West Virginia state mining officials concluded Thursday that a fatal mine accident in January could have been prevented, placing blame on a huge coal company run by one of the country's biggest Republican donors, Don Blankenship.
Blankenship is chairman, CEO and president of the Massey Energy Company of Richmond, Va.
He has spent millions of dollars to promote Republican candidates and causes in this year's election.
The report on the fatal mine accident cites "168 notices of violations" in Massey Energy's Aracoma Mine that led to the deaths of two miners, according to the investigation issued by the West Virginia Office of Miner's Health, Safety and Training.
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The scathing report came just days before Tuesday's election, in which Blankenship has played a major role.
In September and October alone, Blankenship has spent $2,041,510 of his own money to place television commercials, billboards and newspaper advertisements on behalf of Republican candidates in West Virginia, according to state election records reviewed by ABC News.
"Blankenship has a company that has killed people, hurts people and is using political power to try to line up friendly judges and a friendly legislature," says Norm Steenstra, the executive director of the Mountain State Education and Research Foundation, a non-profit group that advocates campaign reform measures.
Blankenship's extraordinarily large expenditures are legal under West Virginia and federal election laws because the money is steered through a non-profit group he established, "And for the Sake of the Kids."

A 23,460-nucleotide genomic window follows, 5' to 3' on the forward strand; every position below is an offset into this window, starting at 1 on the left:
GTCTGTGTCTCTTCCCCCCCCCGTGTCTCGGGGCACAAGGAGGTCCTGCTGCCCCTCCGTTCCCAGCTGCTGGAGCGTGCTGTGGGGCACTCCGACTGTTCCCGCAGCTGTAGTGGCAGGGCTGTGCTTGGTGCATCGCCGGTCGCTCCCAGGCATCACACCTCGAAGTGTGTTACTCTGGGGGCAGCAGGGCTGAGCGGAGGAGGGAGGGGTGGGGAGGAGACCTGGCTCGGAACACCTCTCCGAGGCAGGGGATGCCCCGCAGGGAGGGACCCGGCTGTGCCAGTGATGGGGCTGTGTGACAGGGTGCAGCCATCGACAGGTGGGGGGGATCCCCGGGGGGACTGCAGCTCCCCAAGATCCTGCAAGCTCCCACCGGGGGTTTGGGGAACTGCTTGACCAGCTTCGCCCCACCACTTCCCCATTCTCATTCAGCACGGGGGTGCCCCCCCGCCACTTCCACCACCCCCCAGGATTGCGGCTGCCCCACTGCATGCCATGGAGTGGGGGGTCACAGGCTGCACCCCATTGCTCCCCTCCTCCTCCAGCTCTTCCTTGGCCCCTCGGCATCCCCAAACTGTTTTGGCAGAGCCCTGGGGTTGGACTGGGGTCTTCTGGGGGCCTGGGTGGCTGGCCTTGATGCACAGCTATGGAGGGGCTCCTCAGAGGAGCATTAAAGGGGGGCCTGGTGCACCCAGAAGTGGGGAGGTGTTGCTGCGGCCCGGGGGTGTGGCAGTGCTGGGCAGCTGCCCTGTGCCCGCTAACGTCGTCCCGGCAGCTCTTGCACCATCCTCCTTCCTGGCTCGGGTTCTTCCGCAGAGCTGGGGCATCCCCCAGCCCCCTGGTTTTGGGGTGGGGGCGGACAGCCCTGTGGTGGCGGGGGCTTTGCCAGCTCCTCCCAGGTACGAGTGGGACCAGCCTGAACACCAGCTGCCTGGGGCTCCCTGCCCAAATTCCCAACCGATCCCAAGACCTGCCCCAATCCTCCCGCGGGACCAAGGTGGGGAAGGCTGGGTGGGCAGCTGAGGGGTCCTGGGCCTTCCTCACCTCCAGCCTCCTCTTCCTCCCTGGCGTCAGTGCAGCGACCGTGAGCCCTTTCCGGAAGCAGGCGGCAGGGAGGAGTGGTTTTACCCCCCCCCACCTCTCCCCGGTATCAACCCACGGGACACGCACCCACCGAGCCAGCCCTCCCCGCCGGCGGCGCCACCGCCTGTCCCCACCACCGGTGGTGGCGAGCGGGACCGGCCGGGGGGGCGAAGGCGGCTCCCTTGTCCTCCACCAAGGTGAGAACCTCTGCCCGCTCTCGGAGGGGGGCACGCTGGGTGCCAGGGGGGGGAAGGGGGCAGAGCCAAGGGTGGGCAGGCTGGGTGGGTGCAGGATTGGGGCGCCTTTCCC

Blankenship has backed more than 40 candidates in this year's election, almost all of whom are considered to be pro-business and in favor of revamping what is considered the state's "plantiff friendly" environment.
Critics allege that Blankenship's huge campaign expenditures began only after Massey Energy lost a $50 million jury verdict, which the company is appealing.
His critics call it the "Blankenship Factor."
"Blankenship's got an agenda, and then he wraps himself in the mantle of 'For The Sake Of The Kids,'" says Steenstra.
"There's never been a more obvious and more disgusting pollution of the political process in West Virginia," says Steenstra.
Thursday's state mine safety report underscores warnings that Massey employees were aware of dangers, including a fire sparked by a malfunctioning conveyor belt that consumed the mine in thick black smoke and carbon monoxide.
The report concluded the miners died of asphyxiation. Inoperable fire hoses and sprinkler systems, reverse ventilation, a broken fire alarm and inaccurate mine maps given to rescuers were also cited as causes of the miners' deaths.
"The mine was set up to be a death trap," says Cecil Roberts, the President of the United Mine Workers of America. "It should be obvious that Massey knew it and had they taken the action to protect the miners and comply with the law we wouldn't have had these two fatalities," Roberts told ABC News.
In a statement issued to ABC News, Massey Energy acknowledged that its investigation indicates various "conditions that did not meet Massey Energy standards."
Repeated requests to speak with Blankenship were never answered by Massey Energy spokesman Jeff Gillenwater.